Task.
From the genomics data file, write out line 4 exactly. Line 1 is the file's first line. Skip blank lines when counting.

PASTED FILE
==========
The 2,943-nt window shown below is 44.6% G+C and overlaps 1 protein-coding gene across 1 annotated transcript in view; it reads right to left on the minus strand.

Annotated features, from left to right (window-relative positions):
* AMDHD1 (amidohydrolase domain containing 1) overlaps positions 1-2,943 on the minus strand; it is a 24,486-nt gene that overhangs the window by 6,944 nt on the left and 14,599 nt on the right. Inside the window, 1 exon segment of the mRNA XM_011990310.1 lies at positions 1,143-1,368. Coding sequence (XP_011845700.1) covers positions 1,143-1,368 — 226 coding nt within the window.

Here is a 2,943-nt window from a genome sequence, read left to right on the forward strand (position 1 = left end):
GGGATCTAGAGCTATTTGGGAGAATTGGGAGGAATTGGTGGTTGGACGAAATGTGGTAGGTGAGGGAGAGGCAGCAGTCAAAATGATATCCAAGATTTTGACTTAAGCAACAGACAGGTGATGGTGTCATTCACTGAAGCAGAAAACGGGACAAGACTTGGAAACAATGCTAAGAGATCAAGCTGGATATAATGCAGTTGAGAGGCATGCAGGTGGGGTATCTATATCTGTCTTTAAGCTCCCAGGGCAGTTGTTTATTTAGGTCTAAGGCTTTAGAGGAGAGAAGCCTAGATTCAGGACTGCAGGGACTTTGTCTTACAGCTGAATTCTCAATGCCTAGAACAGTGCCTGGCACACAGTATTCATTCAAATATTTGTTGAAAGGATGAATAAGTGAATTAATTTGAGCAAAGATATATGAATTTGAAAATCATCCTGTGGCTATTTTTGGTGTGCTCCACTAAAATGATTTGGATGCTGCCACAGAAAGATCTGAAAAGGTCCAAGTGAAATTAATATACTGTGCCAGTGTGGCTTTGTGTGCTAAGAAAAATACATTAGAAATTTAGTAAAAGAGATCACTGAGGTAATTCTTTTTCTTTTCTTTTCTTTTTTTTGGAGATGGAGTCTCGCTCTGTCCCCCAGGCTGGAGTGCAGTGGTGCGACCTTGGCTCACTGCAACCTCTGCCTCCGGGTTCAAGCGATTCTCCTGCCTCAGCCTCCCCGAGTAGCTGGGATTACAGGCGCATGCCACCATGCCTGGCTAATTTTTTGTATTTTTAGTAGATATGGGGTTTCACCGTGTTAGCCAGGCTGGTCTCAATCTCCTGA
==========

Here is a 2,943-nt window from a genome sequence, read left to right on the forward strand (position 1 = left end):